From 6,500 miles away, Betty Ann Fitzgerald has closely watched the news out of Japan, where the USS Fitzgerald was involved in a fatal crash at sea.
The 74-year-old Montpelier woman is closely connected to the Arleigh Burke-class destroyer. She’s the ship’s “sponsor” — the person chosen by the secretary of the Navy to help christen and launch the vessel. And it bears the name of her late husband, Lt. William “Bill” Fitzgerald, who was killed on August 7, 1967, while defending his compound near Co Luy, Vietnam.
The military posthumously awarded the Vermont native the Navy Cross — the branch’s highest honor. He was 29.
The collision over the weekend, again a world away, “just brings it back to day one,” Betty Ann told Seven Days on Monday.
She remembers the events of 50 years ago vividly. The couple married in 1964, three years before Bill deployed for Vietnam. They had three children; the youngest, Neil, was born while his father was at war. When Bill learned of his birth, he immediately wrote his wife and jokingly asked her whether his newborn son “was holding the football the right way.”
Courtesy: U.S. Navy
Lt. William "Bill" Fitzgerald
He died just three weeks later.
“The day they came to tell me that he’d gotten killed, I received seven letters that day,” Betty Ann recalled. “I said, ‘You’re lying to me, you’re lying to me, I just got these seven letters.’ But no, someone from the Naval Reserve had come to tell me from Burlington — and I just couldn’t believe it.”
Betty Ann still lives in Montpelier, in the house she bought after Bill’s death and where she raised their children. Over the years, organizations have honored her husband. There’s now a Fitzgerald Hall at the U.S. Naval War College in Newport, R.I. And the local Disabled American Veterans group named their chapter after the Vietnam War hero, Betty Ann said.
In the early 1990s, the Navy wrote Betty Ann to tell her a ship was to be named in her husband’s honor. Betty Ann broke a ceremonial bottle of champagne on the ship’s bow during its 1994 launch in Bath, Maine. The following year, at the Fitzgerald’s commissioning in Newport, R.I., she ordered the sailors to “Man our ship and bring her to life!” — the traditional command made by a ship’s sponsor at the event. Then-congressman Patrick Kennedy also spoke, a highlight for Betty Ann.
She had a close relationship with the ship’s first captain, Gary Holst, and has kept in touch with captains and crew members over the years; they fondly refer to each other as the “Fitzgerald family.” She’s personally met six of the ship’s 15 captains.
“They’re part of my family now,” she said. “Every Christmas, I mail out 315 to 330 cards — and I sign every one of them — and put them in one box and ship it out. I send a special one to the captains and tell them to pass them out so every guy on the ship gets a Christmas card.”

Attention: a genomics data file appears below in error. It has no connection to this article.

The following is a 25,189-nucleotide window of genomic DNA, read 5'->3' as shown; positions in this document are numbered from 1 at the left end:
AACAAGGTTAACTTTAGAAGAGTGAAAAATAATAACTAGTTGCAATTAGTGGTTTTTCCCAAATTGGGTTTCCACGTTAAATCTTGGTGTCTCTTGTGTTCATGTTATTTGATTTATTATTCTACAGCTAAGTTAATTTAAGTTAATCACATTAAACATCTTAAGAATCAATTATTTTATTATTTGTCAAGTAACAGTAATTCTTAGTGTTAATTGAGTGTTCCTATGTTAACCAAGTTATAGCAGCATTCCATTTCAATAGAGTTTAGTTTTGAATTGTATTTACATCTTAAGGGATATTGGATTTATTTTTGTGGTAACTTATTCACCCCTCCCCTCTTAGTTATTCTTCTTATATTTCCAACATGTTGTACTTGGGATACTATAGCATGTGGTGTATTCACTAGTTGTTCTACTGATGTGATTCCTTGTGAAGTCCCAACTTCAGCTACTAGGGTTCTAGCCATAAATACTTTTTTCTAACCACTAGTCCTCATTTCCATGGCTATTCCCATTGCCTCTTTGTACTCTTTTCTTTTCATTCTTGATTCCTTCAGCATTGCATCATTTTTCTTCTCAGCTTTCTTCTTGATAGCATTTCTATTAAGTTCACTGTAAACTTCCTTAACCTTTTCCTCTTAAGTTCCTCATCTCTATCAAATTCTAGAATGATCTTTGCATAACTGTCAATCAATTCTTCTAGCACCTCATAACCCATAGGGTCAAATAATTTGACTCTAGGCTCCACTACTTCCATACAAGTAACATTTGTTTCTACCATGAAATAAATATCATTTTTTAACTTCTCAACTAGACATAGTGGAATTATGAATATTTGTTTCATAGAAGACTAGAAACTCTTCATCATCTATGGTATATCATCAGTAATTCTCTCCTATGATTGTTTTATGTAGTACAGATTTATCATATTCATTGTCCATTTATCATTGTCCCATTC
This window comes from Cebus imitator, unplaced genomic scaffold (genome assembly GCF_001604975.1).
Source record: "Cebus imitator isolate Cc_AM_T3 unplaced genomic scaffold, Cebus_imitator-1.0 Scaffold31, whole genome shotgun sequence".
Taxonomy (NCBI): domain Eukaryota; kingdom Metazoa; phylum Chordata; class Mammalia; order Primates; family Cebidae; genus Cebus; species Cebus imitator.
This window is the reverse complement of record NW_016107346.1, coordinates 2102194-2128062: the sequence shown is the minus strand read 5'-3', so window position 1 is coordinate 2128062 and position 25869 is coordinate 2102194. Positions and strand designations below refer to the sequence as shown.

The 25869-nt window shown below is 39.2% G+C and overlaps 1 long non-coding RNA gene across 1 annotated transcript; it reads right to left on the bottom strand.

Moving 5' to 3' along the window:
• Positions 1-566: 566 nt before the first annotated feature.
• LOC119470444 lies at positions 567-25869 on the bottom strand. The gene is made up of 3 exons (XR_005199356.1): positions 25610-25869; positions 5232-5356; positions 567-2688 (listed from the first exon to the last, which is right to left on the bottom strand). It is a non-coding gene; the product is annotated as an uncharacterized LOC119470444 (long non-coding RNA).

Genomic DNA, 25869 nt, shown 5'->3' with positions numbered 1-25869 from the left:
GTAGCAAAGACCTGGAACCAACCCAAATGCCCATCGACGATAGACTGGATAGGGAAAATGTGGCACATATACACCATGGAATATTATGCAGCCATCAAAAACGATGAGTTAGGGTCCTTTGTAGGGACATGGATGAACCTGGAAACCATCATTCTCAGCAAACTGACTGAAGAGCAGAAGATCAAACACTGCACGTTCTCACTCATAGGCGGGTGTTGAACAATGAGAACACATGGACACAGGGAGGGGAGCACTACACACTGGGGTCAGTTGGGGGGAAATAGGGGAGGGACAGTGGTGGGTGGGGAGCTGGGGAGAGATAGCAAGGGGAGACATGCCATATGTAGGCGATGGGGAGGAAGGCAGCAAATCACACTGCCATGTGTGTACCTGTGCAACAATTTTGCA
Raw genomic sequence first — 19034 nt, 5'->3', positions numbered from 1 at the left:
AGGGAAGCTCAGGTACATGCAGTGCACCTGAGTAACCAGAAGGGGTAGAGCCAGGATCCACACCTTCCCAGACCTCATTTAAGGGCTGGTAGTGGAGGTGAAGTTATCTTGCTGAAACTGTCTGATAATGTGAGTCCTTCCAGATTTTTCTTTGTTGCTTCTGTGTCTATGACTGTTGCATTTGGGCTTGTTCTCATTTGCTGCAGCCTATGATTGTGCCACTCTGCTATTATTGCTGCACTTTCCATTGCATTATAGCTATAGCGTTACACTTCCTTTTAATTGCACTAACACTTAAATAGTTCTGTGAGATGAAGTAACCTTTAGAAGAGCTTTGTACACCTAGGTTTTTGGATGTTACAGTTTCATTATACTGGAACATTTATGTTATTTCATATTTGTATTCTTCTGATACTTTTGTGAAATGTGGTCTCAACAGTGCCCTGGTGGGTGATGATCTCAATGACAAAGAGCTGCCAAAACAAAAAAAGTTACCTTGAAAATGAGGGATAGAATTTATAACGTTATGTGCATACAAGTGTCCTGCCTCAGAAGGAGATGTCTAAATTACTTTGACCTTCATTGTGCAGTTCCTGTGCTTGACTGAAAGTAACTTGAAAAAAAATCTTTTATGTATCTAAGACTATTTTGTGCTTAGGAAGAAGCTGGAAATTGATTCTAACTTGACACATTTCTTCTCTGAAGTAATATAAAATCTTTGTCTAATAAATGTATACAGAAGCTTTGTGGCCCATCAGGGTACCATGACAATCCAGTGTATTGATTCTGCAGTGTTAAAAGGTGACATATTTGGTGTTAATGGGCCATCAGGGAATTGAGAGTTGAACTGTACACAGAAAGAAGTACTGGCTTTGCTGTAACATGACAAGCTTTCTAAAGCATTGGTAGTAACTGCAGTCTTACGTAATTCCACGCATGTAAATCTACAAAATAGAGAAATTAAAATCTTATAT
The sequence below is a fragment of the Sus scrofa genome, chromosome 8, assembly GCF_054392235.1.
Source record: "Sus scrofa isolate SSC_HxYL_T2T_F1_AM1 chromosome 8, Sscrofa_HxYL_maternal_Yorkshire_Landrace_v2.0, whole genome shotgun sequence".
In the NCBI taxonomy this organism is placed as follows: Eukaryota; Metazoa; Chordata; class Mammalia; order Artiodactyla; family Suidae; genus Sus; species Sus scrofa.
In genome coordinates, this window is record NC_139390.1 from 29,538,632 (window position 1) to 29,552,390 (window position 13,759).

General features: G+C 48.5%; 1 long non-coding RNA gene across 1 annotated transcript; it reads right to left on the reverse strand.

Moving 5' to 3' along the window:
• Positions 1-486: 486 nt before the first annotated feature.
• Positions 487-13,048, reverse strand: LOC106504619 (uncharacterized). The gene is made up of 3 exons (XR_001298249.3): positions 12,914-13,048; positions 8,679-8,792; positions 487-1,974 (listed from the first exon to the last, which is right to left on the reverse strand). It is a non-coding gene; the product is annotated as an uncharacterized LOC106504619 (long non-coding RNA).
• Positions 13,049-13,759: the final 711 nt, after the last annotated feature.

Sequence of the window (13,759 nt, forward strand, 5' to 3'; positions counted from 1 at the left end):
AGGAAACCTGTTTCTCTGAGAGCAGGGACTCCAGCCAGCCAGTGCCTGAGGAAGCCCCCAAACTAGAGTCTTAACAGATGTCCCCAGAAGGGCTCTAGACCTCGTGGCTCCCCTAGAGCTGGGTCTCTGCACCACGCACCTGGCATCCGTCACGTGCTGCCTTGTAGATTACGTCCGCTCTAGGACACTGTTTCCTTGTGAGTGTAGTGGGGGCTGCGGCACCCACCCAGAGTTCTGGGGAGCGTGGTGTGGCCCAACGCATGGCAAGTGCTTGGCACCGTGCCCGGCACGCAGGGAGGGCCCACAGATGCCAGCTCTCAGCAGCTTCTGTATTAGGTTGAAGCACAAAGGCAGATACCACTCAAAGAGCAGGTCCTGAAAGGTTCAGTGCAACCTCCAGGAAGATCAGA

Courtesy: U.S. Navy
Commander Bryce Benson
Just last month, the ship’s current captain, Commander Bryce Benson, visited Betty Ann in Montpelier. They’d first met last summer, when Benson was an executive officer aboard the ship. During that visit, he brought his wife and kids. Betty Ann took the family for treats at Morse Farm Maple Sugarworks and then held a potluck at the Elks Lodge with about 50 or 60 of her friends and relatives.
“Every time the captains come, I take them around by the high school in town, and up by Bill’s grave, and where Bill and I got married at St. Augustine Church — just places that we’d been together,” Betty Ann said.
During his recent trip, Benson asked for a more low-key affair. It came just before he took over as the ship’s commander.
“It was just him. We went out to lunch together and just talked and talked,” she said. “It was very nice.”
One of Betty Ann’s children first told her of the crash. A 29,000-ton container ship had smashed into the side of the USS Fitzgerald off the Japanese coast. The collision crushed dozens of sailors’ berths, along with Benson’s stateroom.
Seven sailors were reported missing, while Benson was airlifted to shore for medical treatment. He’s since been released from the hospital, according to the Navy.
Courtesy: U.S. Navy
The USS Fitzgerald, before the crash
Betty Ann heard from Holst on Saturday. He called to fill her in on the crash, giving her details about the area of the ship that had been struck — though he, too, had plenty of questions, Betty Ann said.
Rescuers originally scoured the waters around the ship for the missing sailors before they were found dead in the flooded, crushed sleeping quarters. Betty Ann called the news “devastating.”
“When we’d heard they’d found them, it was a relief — but just think what the parents are going through,” she said. “You just can’t help but feel so sorry for the parents.”
Betty Ann felt a similar anguish when she learned of her husband’s fate nearly 50 years ago. Bill had flown to California for training on New Year’s Day in 1967. Then Betty Ann and her oldest daughter, Penny, went to visit for two weeks. The family went to the San Diego Zoo and Disneyland, then returned to Vermont just before Bill left for Vietnam toward the end of March 1967.
“That was the last time we saw him,” Betty Ann said.